Write your own damn song, and move on
It’s worth reminding ourselves sometimes that most bands don’t make it to 20 years. The closest the best band from Duluth, Minnesota has come to taking a break is the four years between Drums and Guns and C’mon, and that gap isn’t exactly atypical these days (plus, Alan Sparhawk put out two Retribution Gospel Choir albums in between). Twenty years! And this is Low’s tenth album, which means they’ve hit another milestone than an awful lot of bands never do. There have been different bassists (of which the most notable are the long-serving Zak Sally, now mostly making comics, and current Low/RGC member Steve Garrington), but the core singing/songwriting/married duo of Sparhawk and Mimi Parker have been doing this for longer than many of their current contemporaries have been able to drink/capable of coherent speech/been alive (delete as appropriate).
The Invisible Way is very good — and not just “good for a band that’s 20 years old.” In fact, if you compare it to, say, U2’s Pop, the Rolling Stones’ Undercover, or R.E.M.‘s Reveal (all albums made around their makers respective 20th year together), it’s pretty clear that Low haven’t succumbed to a lot of the weaknesses and flaws that tend to crop up in long running acts; maybe that’s one of the silver linings of never becoming world conquering and mega rich? The Invisible Way foregrounds piano and acoustic guitar, not instruments Low have traditionally relied on, and the result builds on 2011’s tender C’mon (which saw Low, and especially Alan, pull out of an increasingly fraught descent into severe political and emotional angst that was artistically productive but probably not great news personally). Where Low was once mostly spare, sere, and forbidding even when harmonizing beautifully, now they are warmly idiosyncratic songwriters that can still stun with slow-motion spellbinders like “Amethyst” as well as the faster-paced but equally charming likes of “Mother” and “To Our Knees”.
Many Low songs used to get by with a bare minimum of lyrics, which made for striking but often gnomic songs; now a song like “Plastic Cup” goes from a character sketch of a drug addict to a reverie about archeologists trying to figure us out a millennium from now in three gorgeous minutes. Alan can sing songs like “Clarence White” that’s halfway between the sinister, oblique portrait of “John Prine” from 2002’s Trust, and the playful pop structures of “Witches” from C’mon. And Mimi, taking a much-deserved and -anticipated step forward this album, sings five songs by herself, ranging from the compassionate probing of self and world in “Holy Ghost” and “Just Make it Stop” that calls to mind C’mon highlight “Especially Me”, and single “So Blue” isn’t really much else besides a showcase for her still amazing voice (which isn’t a criticism; as the back half of the song sees Mimi launch into seemingly endless runs of the soaring refrain at the heart of the song, it’s thrilling).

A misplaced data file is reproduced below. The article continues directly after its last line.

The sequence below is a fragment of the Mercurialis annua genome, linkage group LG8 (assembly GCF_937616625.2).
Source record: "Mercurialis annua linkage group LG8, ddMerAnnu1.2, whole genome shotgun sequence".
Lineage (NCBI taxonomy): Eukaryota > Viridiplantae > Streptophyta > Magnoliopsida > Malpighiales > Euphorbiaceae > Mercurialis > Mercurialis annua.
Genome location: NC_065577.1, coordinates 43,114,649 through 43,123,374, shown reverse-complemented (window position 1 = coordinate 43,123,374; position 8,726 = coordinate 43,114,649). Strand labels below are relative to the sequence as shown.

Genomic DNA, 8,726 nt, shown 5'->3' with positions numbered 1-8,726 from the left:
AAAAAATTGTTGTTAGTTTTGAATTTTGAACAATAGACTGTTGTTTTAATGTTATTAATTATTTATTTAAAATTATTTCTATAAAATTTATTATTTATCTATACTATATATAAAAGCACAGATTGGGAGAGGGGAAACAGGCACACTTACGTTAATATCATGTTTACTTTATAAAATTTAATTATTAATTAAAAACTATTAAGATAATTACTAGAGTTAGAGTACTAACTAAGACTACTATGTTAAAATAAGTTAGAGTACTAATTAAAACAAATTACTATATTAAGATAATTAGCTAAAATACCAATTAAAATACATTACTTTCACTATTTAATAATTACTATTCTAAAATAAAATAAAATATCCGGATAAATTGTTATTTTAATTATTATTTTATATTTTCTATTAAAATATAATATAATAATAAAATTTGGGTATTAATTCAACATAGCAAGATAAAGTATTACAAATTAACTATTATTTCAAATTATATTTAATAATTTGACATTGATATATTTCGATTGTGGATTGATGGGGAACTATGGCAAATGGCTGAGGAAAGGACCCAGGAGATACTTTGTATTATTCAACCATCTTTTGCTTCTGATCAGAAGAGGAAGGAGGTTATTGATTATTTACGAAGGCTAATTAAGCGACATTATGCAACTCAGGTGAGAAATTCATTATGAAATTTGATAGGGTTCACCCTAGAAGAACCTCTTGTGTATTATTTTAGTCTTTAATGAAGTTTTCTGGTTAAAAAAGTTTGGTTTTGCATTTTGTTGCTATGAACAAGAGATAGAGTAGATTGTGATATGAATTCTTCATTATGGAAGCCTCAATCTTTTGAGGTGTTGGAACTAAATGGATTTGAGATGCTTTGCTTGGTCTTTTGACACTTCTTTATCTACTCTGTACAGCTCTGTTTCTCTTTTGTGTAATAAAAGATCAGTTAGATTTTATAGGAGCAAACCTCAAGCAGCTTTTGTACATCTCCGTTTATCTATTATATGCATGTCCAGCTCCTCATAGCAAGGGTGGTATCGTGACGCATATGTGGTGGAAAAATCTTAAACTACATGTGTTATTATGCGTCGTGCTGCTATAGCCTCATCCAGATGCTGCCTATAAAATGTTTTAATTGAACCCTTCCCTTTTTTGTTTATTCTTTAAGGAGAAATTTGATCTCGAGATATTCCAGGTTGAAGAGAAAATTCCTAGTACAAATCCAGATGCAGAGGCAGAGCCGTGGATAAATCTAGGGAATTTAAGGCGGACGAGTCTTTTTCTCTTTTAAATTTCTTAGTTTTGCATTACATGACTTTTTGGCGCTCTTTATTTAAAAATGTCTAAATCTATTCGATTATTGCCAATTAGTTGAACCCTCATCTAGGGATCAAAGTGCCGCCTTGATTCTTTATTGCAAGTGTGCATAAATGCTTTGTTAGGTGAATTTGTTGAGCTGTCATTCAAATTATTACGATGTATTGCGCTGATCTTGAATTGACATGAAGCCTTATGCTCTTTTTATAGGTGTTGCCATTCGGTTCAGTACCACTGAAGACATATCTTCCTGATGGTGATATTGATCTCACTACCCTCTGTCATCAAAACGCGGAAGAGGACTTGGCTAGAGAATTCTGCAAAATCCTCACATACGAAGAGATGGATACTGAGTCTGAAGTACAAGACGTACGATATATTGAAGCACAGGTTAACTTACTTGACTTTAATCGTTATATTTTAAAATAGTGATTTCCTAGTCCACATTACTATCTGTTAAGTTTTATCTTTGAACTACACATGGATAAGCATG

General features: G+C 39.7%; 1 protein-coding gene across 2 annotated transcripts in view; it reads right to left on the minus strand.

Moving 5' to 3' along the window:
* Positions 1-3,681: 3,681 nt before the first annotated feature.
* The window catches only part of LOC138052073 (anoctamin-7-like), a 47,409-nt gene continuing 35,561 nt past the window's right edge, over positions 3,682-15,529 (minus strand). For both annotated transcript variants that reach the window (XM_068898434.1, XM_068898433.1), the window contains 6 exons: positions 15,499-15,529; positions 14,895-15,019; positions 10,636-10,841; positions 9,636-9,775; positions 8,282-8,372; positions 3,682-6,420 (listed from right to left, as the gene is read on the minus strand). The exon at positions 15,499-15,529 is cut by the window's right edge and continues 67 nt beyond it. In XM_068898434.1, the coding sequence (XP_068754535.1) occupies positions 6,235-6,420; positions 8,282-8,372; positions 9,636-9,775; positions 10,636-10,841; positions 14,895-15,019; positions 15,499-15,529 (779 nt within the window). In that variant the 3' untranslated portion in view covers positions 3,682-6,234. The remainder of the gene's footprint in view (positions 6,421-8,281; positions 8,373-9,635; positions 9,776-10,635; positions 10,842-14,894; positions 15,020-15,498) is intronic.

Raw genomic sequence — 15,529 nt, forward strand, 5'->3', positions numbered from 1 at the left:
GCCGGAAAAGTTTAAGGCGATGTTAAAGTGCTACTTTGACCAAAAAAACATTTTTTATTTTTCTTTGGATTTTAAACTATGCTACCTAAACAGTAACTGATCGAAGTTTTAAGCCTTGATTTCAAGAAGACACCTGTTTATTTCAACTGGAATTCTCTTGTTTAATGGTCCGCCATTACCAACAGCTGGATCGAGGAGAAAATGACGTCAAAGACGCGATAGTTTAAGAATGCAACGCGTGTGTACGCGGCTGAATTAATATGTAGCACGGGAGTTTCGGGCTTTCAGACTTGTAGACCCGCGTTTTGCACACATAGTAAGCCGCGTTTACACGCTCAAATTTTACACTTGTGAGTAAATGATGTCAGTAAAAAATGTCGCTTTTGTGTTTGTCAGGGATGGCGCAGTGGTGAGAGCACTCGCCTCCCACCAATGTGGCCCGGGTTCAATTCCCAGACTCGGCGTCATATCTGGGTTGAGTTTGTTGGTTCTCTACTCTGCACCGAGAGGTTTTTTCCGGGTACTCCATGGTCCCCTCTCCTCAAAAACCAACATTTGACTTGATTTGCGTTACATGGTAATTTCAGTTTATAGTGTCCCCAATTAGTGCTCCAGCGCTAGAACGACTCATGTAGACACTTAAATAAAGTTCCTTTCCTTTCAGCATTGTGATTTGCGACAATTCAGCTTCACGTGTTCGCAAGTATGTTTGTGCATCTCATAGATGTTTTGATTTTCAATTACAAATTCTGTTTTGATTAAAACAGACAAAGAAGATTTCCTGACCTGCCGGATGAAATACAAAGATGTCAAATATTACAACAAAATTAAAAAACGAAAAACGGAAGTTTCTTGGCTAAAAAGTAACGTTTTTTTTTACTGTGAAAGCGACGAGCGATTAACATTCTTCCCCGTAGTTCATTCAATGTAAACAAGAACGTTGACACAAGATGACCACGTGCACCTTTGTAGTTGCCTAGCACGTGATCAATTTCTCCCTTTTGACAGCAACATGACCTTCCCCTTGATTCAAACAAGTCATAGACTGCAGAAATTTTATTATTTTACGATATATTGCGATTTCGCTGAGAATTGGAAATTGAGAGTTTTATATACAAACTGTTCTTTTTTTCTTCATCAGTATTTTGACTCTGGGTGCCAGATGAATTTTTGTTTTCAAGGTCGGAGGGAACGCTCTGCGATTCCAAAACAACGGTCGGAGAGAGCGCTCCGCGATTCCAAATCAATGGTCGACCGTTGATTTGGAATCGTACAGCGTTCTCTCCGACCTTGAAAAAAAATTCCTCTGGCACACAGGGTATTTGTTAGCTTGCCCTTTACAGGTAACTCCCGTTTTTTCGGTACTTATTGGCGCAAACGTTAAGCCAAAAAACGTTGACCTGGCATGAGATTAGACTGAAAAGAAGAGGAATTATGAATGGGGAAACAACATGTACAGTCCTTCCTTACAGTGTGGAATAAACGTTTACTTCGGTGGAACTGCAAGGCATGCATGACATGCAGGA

The only time Alan’s impressively Crazy Horsian guitar sturm und drang gets pulled out here is during the swelling, joyful finish of the penultimate “On My Own”, as he and Mimi chant “happy birthday”. Who knows if they’re even being literal, and if they are who knows whose birthday it is, and when (someone in the band? one of their kids? producer Jeff Tweedy?). I like to think they’re singing it to their band to this thing they’ve made together and with others, that’s given them work and an outlet for expression for two decades, that’s spread in fits and starts around the world and has been heard and valued by at least thousands of people they may never even meet. Most bands don’t get to 20 years. Even fewer get there without having some rot set in. Low have changed over the years, but they’ve remained vital, and The Invisible Way is one heck of a birthday present for the rest of us.
// Sound Affects
"The man whose songs were recorded by Johnny Cash, Alan Jackson, Ricky Skaggs, David Allan Coe, The Highwaymen, and countless others succumbs to time’s cruel cue that the only token of permanence we have to offer are the effects of shared moments and memories.READ the article